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A Prototype of Pivot Searching

Finding information by what you were doing the last time you saw it

3 min read
A Prototype of Pivot Searching

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Image: Joshua Hailpern
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17 October 2011—Imagine if you could conjure up a key piece of knowledge you had forgotten by having a computer summon everything you were seeing, hearing, and doing at the time to help jog your memory. Researchers in Illinois are now developing such technology, which will help people relive the past to search for lost data. The aim of the software, called YouPivot, currently in beta, is to find digital information by tapping into how human memory works.

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Why Functional Programming Should Be the Future of Software Development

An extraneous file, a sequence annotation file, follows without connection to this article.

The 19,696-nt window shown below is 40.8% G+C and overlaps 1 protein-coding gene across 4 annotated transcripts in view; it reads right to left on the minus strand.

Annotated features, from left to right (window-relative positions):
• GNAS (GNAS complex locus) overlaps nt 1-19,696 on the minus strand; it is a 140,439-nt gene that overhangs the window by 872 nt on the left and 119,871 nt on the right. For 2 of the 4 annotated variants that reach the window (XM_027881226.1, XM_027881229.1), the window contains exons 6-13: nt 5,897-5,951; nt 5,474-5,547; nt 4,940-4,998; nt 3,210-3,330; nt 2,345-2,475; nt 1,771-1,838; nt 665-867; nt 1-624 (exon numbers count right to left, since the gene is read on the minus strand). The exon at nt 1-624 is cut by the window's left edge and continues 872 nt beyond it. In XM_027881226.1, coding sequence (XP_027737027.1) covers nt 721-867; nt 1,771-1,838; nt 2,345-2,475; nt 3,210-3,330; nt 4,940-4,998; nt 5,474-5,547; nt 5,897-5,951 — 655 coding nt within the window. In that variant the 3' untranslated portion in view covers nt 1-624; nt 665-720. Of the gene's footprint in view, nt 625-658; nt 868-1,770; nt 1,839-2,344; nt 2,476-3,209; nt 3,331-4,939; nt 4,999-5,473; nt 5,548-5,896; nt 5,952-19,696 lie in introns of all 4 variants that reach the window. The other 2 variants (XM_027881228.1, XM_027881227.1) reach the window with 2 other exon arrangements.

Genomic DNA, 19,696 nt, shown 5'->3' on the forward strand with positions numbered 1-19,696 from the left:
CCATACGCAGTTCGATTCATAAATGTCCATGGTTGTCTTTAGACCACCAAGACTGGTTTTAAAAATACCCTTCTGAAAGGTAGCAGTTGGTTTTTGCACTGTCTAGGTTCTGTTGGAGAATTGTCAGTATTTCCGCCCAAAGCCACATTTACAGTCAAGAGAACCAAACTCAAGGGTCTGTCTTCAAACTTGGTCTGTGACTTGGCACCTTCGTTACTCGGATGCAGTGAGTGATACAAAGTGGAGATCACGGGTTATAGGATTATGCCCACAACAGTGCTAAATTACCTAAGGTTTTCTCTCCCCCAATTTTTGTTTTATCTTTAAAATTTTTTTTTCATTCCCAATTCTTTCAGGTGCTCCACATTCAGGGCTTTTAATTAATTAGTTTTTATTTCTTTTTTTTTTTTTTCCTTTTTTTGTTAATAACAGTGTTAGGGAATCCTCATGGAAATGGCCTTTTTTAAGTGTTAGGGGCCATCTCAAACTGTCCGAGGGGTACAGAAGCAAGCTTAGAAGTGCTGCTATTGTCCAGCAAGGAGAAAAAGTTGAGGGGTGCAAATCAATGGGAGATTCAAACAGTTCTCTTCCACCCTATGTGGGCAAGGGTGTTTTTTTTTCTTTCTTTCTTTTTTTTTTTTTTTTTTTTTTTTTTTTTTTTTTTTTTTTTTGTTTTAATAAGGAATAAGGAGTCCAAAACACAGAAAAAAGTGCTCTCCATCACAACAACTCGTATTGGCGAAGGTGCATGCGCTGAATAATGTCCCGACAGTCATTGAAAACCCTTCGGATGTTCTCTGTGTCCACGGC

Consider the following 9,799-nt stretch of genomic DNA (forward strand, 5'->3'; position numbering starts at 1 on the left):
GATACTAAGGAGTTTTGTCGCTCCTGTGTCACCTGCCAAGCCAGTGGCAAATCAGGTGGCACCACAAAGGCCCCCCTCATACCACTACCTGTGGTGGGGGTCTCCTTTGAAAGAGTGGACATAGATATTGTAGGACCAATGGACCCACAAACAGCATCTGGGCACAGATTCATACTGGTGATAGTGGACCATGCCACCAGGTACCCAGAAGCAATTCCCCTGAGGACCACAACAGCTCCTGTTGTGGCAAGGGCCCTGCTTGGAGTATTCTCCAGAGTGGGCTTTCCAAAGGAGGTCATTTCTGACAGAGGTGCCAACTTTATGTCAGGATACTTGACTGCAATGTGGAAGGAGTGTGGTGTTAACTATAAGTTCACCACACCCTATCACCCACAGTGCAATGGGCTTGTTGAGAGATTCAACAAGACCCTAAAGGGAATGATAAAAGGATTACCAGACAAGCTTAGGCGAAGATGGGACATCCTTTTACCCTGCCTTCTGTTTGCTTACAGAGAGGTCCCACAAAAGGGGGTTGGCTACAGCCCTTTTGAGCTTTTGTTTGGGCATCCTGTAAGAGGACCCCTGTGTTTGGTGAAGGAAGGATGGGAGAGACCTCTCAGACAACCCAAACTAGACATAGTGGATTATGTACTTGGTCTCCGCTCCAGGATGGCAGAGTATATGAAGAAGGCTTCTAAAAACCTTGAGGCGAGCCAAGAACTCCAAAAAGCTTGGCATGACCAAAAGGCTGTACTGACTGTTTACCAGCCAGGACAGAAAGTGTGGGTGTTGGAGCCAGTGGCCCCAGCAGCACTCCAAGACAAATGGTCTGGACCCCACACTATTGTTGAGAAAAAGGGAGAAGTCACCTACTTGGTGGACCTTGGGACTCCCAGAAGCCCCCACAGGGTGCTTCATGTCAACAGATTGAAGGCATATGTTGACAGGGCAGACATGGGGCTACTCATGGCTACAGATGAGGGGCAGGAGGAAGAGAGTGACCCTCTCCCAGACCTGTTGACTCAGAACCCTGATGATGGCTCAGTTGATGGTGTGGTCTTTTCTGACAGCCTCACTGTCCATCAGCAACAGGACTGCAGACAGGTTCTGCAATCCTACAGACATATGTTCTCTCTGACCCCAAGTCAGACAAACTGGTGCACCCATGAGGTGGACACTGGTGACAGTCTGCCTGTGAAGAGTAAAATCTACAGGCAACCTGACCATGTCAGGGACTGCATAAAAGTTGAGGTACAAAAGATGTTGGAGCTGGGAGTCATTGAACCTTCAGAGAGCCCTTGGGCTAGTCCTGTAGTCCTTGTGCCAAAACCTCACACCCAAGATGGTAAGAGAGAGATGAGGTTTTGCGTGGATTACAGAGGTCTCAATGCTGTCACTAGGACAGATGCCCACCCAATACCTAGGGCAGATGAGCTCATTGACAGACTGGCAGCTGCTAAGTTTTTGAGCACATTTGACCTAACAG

It’s hard to learn, but your code will produce fewer nasty surprises

11 min read
A plate of spaghetti made from code
Shira Inbar

You’d expectthe longest and most costly phase in the lifecycle of a software product to be the initial development of the system, when all those great features are first imagined and then created. In fact, the hardest part comes later, during the maintenance phase. That’s when programmers pay the price for the shortcuts they took during development.

So why did they take shortcuts? Maybe they didn’t realize that they were cutting any corners. Only when their code was deployed and exercised by a lot of users did its hidden flaws come to light. And maybe the developers were rushed. Time-to-market pressures would almost guarantee that their software will contain more bugs than it would otherwise.

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